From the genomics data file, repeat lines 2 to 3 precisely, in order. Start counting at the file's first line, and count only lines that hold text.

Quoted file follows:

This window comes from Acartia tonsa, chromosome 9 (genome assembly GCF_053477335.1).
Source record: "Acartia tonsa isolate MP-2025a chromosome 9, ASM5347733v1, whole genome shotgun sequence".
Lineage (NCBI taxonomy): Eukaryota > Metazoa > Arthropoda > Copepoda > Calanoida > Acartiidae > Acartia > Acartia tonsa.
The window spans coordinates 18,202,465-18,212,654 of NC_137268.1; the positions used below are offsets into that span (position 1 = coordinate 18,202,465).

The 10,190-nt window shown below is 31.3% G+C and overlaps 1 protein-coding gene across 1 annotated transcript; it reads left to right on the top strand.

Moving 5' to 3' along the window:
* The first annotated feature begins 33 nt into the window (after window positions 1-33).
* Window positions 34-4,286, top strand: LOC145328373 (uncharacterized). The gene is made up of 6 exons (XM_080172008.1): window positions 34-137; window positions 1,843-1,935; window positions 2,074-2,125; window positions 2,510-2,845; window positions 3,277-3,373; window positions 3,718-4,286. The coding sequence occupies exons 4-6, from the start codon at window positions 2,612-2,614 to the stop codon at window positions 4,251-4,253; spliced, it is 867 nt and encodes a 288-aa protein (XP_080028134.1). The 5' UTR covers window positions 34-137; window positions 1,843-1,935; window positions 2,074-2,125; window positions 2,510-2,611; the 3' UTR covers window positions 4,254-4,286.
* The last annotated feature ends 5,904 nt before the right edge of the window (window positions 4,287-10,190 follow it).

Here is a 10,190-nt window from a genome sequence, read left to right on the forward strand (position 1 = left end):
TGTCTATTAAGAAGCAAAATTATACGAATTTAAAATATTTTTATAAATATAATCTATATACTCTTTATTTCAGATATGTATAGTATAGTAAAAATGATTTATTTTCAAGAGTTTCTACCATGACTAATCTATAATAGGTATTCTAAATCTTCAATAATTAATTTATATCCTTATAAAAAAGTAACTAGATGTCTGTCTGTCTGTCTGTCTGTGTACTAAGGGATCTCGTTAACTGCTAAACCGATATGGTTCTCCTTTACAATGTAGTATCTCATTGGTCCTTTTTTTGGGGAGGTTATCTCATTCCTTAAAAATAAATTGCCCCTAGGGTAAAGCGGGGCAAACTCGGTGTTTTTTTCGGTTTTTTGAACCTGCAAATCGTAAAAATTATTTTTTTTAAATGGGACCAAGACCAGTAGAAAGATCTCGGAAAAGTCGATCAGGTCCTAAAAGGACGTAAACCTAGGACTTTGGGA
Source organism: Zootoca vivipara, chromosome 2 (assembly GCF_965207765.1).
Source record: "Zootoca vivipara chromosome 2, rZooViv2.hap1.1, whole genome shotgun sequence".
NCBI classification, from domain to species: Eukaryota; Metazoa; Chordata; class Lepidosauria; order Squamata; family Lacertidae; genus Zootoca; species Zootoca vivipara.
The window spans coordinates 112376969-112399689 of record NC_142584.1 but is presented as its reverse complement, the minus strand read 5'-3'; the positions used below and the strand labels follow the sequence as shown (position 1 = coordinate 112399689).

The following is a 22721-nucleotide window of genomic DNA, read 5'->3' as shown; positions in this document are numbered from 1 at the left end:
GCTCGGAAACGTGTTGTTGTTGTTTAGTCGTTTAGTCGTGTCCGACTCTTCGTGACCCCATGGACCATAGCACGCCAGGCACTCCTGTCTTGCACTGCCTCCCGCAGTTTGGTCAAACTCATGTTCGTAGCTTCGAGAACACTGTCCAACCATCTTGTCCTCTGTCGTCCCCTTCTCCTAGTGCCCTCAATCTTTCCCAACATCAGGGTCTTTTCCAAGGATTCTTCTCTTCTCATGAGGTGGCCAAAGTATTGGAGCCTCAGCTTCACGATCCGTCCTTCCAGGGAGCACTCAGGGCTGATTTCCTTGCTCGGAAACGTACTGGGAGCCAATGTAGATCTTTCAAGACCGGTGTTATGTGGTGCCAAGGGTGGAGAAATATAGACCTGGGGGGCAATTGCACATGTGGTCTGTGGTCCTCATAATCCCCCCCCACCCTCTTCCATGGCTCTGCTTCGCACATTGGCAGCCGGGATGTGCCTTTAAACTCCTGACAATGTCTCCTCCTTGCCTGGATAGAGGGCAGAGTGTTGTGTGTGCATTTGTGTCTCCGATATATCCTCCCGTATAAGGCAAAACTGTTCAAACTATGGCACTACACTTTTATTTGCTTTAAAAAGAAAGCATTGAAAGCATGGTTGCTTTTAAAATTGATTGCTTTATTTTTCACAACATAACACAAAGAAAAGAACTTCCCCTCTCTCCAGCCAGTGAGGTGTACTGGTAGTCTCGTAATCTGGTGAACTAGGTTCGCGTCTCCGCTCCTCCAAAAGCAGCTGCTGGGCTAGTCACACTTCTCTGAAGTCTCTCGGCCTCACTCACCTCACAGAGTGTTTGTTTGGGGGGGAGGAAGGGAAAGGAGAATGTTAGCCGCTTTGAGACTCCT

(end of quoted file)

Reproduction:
Source record: "Acartia tonsa isolate MP-2025a chromosome 9, ASM5347733v1, whole genome shotgun sequence".
Lineage (NCBI taxonomy): Eukaryota > Metazoa > Arthropoda > Copepoda > Calanoida > Acartiidae > Acartia > Acartia tonsa.